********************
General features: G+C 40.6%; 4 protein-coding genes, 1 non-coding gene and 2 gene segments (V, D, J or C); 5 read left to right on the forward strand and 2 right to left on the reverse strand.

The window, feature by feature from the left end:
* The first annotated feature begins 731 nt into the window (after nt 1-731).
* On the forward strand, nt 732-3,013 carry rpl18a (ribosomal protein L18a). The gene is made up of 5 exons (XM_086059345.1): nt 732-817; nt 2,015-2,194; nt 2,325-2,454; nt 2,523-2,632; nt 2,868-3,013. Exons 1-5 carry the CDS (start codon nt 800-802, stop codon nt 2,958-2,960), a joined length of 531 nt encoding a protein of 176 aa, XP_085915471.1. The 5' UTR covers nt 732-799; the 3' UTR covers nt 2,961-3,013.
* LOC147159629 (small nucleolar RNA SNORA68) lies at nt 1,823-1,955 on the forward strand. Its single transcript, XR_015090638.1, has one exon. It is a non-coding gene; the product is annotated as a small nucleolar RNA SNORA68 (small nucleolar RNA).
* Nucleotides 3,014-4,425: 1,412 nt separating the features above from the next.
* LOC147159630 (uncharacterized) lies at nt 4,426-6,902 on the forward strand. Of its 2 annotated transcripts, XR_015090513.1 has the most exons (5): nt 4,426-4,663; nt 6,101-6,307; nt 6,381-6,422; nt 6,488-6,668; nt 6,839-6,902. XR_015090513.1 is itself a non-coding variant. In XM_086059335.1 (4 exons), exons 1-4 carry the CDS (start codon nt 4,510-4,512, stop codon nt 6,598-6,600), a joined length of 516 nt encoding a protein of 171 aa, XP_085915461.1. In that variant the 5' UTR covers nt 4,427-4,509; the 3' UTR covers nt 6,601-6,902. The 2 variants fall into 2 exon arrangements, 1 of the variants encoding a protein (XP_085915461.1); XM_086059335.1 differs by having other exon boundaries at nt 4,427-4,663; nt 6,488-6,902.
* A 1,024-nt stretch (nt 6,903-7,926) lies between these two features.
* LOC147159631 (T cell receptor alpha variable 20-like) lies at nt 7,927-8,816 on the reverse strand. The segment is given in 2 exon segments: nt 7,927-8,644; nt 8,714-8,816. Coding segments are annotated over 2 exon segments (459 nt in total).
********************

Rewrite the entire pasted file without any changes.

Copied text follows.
General features: G+C 40.6%; 4 protein-coding genes, 1 non-coding gene and 2 gene segments (V, D, J or C); 5 read left to right on the forward strand and 2 right to left on the reverse strand.

The window, feature by feature from the left end:
* The first annotated feature begins 731 nt into the window (after nt 1-731).
* On the forward strand, nt 732-3,013 carry rpl18a (ribosomal protein L18a). The gene is made up of 5 exons (XM_086059345.1): nt 732-817; nt 2,015-2,194; nt 2,325-2,454; nt 2,523-2,632; nt 2,868-3,013. Exons 1-5 carry the CDS (start codon nt 800-802, stop codon nt 2,958-2,960), a joined length of 531 nt encoding a protein of 176 aa, XP_085915471.1. The 5' UTR covers nt 732-799; the 3' UTR covers nt 2,961-3,013.
* LOC147159629 (small nucleolar RNA SNORA68) lies at nt 1,823-1,955 on the forward strand. Its single transcript, XR_015090638.1, has one exon. It is a non-coding gene; the product is annotated as a small nucleolar RNA SNORA68 (small nucleolar RNA).
* Nucleotides 3,014-4,425: 1,412 nt separating the features above from the next.
* LOC147159630 (uncharacterized) lies at nt 4,426-6,902 on the forward strand. Of its 2 annotated transcripts, XR_015090513.1 has the most exons (5): nt 4,426-4,663; nt 6,101-6,307; nt 6,381-6,422; nt 6,488-6,668; nt 6,839-6,902. XR_015090513.1 is itself a non-coding variant. In XM_086059335.1 (4 exons), exons 1-4 carry the CDS (start codon nt 4,510-4,512, stop codon nt 6,598-6,600), a joined length of 516 nt encoding a protein of 171 aa, XP_085915461.1. In that variant the 5' UTR covers nt 4,427-4,509; the 3' UTR covers nt 6,601-6,902. The 2 variants fall into 2 exon arrangements, 1 of the variants encoding a protein (XP_085915461.1); XM_086059335.1 differs by having other exon boundaries at nt 4,427-4,663; nt 6,488-6,902.
* A 1,024-nt stretch (nt 6,903-7,926) lies between these two features.
* LOC147159631 (T cell receptor alpha variable 20-like) lies at nt 7,927-8,816 on the reverse strand. The segment is given in 2 exon segments: nt 7,927-8,644; nt 8,714-8,816. Coding segments are annotated over 2 exon segments (459 nt in total).